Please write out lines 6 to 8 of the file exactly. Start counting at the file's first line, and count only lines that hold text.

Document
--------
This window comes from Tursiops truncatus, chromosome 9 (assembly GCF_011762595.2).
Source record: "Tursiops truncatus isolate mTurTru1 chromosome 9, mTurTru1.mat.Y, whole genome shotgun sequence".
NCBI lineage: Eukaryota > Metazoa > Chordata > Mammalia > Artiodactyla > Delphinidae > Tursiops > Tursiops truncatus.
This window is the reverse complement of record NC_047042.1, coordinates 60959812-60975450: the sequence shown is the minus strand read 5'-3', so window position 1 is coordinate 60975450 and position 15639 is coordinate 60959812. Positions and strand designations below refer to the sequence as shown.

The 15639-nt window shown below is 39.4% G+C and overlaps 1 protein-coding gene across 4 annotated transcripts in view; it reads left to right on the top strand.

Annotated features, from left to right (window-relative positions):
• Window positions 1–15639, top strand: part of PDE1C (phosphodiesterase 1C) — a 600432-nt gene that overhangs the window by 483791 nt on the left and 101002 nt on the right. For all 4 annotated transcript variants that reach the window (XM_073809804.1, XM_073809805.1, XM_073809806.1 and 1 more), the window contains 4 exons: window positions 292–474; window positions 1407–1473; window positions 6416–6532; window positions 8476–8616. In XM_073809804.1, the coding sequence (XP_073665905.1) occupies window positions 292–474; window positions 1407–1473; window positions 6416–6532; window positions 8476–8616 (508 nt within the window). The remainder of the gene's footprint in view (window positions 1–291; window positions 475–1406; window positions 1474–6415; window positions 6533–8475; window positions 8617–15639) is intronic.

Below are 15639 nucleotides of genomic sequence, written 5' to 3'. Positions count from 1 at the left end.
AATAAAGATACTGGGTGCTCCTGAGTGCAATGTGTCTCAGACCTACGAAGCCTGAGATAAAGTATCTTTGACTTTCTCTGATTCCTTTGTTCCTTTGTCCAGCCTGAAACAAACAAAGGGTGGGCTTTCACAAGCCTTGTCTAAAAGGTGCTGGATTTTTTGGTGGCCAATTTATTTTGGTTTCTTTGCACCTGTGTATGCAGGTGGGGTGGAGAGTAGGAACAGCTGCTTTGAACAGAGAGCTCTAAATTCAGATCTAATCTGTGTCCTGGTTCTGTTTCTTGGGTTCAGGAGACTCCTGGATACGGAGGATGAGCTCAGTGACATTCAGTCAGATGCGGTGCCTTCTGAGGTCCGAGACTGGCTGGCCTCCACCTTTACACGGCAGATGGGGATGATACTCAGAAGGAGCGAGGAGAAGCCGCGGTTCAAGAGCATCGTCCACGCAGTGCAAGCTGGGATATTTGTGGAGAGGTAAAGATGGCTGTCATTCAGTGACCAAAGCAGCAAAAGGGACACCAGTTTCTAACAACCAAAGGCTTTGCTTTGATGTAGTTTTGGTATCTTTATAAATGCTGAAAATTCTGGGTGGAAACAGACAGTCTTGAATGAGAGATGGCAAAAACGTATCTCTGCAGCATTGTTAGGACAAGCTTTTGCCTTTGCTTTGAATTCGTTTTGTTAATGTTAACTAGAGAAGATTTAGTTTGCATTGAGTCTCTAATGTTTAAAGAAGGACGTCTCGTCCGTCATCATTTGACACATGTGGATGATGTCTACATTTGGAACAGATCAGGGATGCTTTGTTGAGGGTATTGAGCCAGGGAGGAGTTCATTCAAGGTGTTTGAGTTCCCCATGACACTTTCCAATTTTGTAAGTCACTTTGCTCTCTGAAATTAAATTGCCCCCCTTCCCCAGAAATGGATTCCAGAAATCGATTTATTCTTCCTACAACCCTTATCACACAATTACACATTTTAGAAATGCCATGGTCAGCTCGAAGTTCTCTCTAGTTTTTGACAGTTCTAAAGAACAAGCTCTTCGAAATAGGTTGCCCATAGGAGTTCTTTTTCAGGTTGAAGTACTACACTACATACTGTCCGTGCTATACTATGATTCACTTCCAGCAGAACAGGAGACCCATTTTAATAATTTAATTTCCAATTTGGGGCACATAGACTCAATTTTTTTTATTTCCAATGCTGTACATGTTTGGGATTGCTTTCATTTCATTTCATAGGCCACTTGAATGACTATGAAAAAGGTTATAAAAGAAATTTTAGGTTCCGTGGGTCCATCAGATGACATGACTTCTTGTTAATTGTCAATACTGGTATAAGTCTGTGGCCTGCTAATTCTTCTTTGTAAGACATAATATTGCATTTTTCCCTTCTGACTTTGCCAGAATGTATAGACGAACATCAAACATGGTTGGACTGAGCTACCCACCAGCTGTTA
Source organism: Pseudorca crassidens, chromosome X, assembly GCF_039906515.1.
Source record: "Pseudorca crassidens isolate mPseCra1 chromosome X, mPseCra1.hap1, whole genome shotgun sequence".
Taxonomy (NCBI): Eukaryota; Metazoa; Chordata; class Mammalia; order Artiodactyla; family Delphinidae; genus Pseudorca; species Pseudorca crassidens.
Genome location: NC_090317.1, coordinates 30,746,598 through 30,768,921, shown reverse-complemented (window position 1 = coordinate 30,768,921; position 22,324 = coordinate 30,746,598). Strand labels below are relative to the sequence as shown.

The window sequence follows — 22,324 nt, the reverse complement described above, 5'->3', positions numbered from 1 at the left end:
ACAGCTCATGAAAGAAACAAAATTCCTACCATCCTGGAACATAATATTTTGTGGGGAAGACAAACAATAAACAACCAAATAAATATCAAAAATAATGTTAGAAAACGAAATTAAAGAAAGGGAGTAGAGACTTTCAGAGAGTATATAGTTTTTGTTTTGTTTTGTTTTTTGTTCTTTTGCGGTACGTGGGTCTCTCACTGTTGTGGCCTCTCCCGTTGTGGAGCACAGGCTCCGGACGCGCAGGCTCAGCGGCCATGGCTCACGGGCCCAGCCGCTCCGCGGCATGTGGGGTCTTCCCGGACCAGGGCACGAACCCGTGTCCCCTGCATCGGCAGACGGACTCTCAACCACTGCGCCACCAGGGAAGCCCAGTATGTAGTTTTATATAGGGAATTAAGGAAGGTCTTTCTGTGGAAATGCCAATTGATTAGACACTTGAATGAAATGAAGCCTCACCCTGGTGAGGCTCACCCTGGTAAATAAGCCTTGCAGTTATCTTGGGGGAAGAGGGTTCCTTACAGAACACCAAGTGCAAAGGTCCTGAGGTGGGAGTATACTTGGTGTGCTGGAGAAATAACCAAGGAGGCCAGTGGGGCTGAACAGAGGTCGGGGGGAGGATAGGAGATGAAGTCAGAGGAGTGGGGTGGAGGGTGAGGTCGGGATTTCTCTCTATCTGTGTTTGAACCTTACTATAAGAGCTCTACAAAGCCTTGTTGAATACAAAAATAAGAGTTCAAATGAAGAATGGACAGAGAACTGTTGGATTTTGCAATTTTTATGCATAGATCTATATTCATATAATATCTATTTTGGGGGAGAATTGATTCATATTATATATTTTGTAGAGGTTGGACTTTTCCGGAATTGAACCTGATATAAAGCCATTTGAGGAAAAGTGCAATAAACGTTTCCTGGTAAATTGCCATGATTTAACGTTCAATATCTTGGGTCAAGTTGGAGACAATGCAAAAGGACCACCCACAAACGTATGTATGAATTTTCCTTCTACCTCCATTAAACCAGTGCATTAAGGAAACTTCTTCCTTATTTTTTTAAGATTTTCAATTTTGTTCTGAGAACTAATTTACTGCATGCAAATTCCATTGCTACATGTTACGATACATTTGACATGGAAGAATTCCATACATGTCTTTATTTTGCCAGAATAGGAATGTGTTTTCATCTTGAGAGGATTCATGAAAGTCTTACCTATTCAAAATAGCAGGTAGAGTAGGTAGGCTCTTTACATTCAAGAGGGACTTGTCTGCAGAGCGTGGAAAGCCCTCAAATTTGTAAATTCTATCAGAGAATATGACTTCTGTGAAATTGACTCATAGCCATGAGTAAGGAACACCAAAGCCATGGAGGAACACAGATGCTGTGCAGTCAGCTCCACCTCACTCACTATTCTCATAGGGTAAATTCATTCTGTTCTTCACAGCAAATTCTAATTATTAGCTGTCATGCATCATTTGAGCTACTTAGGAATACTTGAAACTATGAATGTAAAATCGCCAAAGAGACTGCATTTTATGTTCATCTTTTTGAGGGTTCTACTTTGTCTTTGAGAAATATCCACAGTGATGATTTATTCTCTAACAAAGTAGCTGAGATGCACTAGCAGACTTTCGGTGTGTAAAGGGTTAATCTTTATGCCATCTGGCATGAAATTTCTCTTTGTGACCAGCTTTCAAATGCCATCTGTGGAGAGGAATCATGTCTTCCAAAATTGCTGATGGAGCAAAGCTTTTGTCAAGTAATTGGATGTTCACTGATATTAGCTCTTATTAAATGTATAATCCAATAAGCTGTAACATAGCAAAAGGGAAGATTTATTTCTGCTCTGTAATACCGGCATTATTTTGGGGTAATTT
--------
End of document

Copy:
Annotated features, from left to right (window-relative positions):
• Window positions 1–15639, top strand: part of PDE1C (phosphodiesterase 1C) — a 600432-nt gene that overhangs the window by 483791 nt on the left and 101002 nt on the right. For all 4 annotated transcript variants that reach the window (XM_073809804.1, XM_073809805.1, XM_073809806.1 and 1 more), the window contains 4 exons: window positions 292–474; window positions 1407–1473; window positions 6416–6532; window positions 8476–8616. In XM_073809804.1, the coding sequence (XP_073665905.1) occupies window positions 292–474; window positions 1407–1473; window positions 6416–6532; window positions 8476–8616 (508 nt within the window). The remainder of the gene's footprint in view (window positions 1–291; window positions 475–1406; window positions 1474–6415; window positions 6533–8475; window positions 8617–15639) is intronic.

Below are 15639 nucleotides of genomic sequence, written 5' to 3'. Positions count from 1 at the left end.